Neighborhood remains restricted after F-16 crash - WAOW - Newsline 9, Wausau News, Weather, Sports

Neighborhood remains restricted after F-16 crash

ADAMS COUNTY (WKOW) -- The rural town of New Chester neighborhood where an F-16 fighter jet crashed Tuesday remains under restricted access as crews continue to collect parts of the plane.

Lt. Col. Jackie Guthrie says the area is open to local residents only and will stay that way for the remainder of the week.

The pilot of the one-person F-16 jet was able to eject safely before the crash. The plane hit an empty home and destroyed it around 1:30 p.m.

Military officials and local authorities quickly quarantined the site and blocked off roads.

Guthrie says the Adams County sheriff's department established a 2,500 foot perimeter - standard Air Force procedure.

Hazmat crews were called in to determine if there were any dangerous fumes.

Guthrie says the sheriff's department evacuated about 50 people, taking many to the New Chester Town Hall and Fire Station, a small building serving as an emergency command post.

One of the evacuees was Trent Roerick.

He says he heard a "big thud" that shook his whole house. He and his fiancee tried to make their way through the woods to find the crash site, but turned back when they started having trouble breathing in the smoke.

Just across a field from the site, Martha Clark was outside in her garden when she heard a "boom" and saw an F-16 fly low overhead.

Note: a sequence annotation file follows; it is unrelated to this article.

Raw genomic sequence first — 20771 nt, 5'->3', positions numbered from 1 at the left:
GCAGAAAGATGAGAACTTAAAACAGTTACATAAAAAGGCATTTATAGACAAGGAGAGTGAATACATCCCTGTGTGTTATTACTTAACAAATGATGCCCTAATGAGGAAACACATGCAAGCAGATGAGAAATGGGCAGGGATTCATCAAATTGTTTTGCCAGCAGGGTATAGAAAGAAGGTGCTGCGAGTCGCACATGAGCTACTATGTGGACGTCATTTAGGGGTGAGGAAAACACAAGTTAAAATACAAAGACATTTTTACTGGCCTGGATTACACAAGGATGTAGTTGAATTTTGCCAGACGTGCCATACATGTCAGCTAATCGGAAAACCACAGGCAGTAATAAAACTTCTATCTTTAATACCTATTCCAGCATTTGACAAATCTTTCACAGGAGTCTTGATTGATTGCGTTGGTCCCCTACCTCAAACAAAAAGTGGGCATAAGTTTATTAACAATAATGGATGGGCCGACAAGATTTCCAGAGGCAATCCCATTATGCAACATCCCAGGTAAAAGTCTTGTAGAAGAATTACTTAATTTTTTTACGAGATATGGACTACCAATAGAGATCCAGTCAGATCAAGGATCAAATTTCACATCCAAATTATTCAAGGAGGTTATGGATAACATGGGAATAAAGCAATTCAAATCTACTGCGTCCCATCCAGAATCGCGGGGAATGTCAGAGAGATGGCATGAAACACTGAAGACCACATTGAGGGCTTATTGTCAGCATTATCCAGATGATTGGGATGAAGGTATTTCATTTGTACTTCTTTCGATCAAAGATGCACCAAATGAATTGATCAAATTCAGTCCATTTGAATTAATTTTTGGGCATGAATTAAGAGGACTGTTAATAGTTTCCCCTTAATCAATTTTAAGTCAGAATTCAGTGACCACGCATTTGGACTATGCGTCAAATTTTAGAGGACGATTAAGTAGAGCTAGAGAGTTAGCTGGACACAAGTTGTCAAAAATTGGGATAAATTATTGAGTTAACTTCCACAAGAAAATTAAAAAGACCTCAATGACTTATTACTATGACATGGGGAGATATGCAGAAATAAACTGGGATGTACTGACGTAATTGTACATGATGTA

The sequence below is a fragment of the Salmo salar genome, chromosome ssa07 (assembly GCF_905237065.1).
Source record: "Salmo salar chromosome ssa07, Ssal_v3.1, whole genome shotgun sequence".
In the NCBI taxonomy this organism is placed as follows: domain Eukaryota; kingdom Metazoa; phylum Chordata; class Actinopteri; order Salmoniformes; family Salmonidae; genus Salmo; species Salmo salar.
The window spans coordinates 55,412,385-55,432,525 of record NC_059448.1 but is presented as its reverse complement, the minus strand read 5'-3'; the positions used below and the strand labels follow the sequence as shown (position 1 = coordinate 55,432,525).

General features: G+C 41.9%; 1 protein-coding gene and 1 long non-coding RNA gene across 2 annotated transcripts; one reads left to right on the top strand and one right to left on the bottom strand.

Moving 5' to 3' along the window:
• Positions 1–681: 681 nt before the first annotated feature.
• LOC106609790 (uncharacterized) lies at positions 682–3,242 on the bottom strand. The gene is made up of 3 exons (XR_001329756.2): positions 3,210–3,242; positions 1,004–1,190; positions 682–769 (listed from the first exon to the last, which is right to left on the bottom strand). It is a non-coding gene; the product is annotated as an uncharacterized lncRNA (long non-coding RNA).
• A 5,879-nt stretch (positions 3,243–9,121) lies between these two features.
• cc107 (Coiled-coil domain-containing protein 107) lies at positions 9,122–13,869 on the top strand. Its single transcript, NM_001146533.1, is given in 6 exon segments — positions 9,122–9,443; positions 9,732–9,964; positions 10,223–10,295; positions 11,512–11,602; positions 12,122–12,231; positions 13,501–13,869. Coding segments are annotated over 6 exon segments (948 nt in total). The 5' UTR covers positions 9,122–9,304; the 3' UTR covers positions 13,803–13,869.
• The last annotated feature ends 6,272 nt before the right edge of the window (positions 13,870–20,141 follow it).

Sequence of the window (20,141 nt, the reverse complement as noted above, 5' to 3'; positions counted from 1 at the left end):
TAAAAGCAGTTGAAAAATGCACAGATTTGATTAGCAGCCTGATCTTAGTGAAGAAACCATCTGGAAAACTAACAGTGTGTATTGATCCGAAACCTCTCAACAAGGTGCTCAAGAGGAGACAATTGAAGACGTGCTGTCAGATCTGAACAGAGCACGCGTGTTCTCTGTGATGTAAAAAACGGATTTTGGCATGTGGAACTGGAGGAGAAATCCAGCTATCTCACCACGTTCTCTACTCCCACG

She ran to the main road to see what happened, and found her neighbor's home in ruins.

"There was one window and a corner left," she said.

Neighbors say military fly-overs and training exercises are common in the area, and happen about twice a week. The crash site is not far from Volk Field, an Air National Guard base.

They say maneuvers almost always involve two or more planes. Clark says she thinks the plane she saw was the second in the exercise, circling overhead to find the crash site.

Lt. Col. Guthrie would not confirm if another plane was involved in the exercise.

The downed F-16 was operated by the Madison-based 115th Figther Wing. The pilot has not been identified.

The National Guard is asking residents in the area not to touch parts of the jet if they find any.

Instead, they're asking people to call local law enforcement.

Guthrie says the investigation will take a few months.

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